IndyMac's losses on the "liar loans" were so large, Black suggests, because the loans were awarded fraudulently. The likelihood of fraud is high. Fitch Ratings looked at a small sample of nonprime loans at a different bank in 2007. "The result of the analysis was disconcerting at best, as there was the appearance of fraud or misrepresentation in almost every file," their report finds.

Ratings agencies and regulators assess the strength of loans in a portfolio by examining a sample of them and looking at the underlying documents, known as loan "tapes." Once banks began bundling and selling those loans, the documentation was often separated from the loan. Some raters showed no interest in finding out what was behind a loan.

"Any request for loan level tapes is TOTALLY UNREASONABLE!!! Most investors don't have it and can't provide it. Nevertheless we MUST produce a credit estimate," writes one ratings agency executive in an e-mail that surfaced at a congressional oversight hearing. "It is your responsibility to provide those credit estimates and your responsibility to devise some method for doing so."

Galbraith says that the only way to know whether other banks have been infected is to examine a sample of the loans on their books by looking at the underlying documentation.

"That's the exact kind of question we ought to have an answer to and it'll take a regular investigation to determine it," he says, calling for "an audit, examination of an appropriate sample of the underlying loan tapes to determine just how bad the situation is in light of the cost of resolving IndyMac... That's a good indicator of just how irretrievable a fair number or large share of these instruments are."

It'll take more than Geithner's stress tests, he says, because those exams rely on the bank's word for what mortgages are worth and simply plugs new macroeconomic numbers into the bank's own models.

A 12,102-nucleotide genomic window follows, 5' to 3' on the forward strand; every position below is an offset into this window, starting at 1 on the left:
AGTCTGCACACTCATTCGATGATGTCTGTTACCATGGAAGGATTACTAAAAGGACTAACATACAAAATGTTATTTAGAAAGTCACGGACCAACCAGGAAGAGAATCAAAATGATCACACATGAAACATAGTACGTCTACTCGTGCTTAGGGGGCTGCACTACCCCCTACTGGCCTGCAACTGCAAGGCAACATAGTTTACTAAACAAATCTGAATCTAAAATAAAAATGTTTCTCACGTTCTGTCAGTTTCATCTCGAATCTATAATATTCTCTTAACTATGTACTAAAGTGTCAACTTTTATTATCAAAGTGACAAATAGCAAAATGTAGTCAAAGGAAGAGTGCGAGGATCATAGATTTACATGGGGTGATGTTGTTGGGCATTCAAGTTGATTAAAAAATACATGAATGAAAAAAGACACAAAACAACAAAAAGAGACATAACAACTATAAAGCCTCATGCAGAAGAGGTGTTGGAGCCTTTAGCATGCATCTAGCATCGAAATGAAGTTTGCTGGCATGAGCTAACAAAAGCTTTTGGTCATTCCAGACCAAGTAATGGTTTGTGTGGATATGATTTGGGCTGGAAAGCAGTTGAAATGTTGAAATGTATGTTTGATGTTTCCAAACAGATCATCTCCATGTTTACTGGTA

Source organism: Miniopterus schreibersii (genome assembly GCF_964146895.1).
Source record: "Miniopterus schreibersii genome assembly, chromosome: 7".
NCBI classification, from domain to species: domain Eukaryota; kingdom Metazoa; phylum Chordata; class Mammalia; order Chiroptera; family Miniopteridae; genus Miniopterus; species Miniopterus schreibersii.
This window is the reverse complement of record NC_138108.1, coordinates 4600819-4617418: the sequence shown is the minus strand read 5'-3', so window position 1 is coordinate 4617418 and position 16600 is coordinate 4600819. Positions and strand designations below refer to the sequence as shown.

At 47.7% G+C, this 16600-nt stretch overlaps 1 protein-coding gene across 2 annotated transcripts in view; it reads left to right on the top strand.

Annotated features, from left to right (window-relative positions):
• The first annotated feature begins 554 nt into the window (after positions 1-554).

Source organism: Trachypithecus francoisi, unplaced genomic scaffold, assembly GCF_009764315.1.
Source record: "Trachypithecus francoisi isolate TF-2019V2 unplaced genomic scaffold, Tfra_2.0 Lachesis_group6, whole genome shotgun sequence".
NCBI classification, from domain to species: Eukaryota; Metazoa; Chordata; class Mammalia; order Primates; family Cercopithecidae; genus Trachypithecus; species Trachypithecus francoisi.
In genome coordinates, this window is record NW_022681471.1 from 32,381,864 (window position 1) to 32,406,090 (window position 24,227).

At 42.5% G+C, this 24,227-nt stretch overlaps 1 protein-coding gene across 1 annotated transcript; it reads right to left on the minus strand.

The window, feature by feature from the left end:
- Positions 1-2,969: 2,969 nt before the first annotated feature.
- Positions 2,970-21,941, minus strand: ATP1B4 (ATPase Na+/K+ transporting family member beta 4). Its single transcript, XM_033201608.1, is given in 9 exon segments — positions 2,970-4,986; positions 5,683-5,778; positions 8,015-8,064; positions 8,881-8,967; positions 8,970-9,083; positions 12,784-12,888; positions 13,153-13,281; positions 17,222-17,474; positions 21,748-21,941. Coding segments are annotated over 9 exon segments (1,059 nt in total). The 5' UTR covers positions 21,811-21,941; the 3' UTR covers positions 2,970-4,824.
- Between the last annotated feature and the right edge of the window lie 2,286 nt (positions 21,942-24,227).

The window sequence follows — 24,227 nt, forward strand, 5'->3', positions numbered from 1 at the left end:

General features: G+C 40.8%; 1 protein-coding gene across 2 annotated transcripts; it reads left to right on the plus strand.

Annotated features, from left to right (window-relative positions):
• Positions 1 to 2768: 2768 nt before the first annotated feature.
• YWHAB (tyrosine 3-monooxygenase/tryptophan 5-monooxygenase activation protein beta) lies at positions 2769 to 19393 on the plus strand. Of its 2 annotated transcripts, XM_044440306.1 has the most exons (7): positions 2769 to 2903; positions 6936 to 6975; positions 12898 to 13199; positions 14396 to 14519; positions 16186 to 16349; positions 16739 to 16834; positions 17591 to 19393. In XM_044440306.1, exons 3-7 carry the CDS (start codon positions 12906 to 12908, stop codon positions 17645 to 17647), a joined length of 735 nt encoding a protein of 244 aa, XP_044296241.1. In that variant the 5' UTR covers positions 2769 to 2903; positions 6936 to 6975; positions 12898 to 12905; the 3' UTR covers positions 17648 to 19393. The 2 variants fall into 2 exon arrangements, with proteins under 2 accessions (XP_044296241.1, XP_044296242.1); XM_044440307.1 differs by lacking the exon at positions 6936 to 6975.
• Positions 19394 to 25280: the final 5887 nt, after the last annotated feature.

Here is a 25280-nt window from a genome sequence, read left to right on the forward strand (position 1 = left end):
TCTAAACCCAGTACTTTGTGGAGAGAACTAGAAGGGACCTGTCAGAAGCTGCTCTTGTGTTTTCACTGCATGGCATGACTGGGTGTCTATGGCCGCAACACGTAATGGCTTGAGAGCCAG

For Dean Baker, an economist with the liberal-leaning Center for Economic and Policy Research, the IndyMac losses indicate a deeper crisis in the banking system. "It implies there are real big losses there, but those losses are there whether we take them over or not," he says. "It's very likely that we're looking at a larger hole than the administration has been acknowledging and to my mind that argues for a takeover strategy."

If the losses are that large, he says, then the banks are truly insolvent and have an incentive to take huge risks -- perhaps illegal ones -- to get out of the hole.

IndyMac heavily invested in alt-a mortgages, known in the industry as "liar's loans," because no proof was required to back up declarations of income or assets. The bank did much of its business in California, which saw one of the biggest expansions of the bubble and has since seen some of the worst fallout out from the foreclosure crisis.

Baker points out, however, that in the eight months since it was taken over, the economy and real estate market has deteriorated dramatically, so hope that IndyMac was markedly different than other banks would be misplaced.

Extrapolating the IndyMac losses to a larger scale can give insight into the depth of the financial problem. If CitiGroup, for instance, has a one-third-size hole in its balance sheet, then the bank, which has roughly $1.5 trillion in assets, is short about $500 billion. The total mortgage market is roughly $14 trillion.

It's not going to be cheap to plug that hole, a reality both Galbraith and Baker emphasize.

"The lesson to take away from this is that nationalization is not a cheap process," says New Yorker business columnist James Surowiecki, who added that the IndyMac scenario doesn't mean that nationalization is the wrong strategy, only that it will be extremely expensive. "Sometimes the way its talked about in the press or by politicians makes it seem like it's an alternative to continuing to shelling out money. But I think that's a dangerous way to look at it."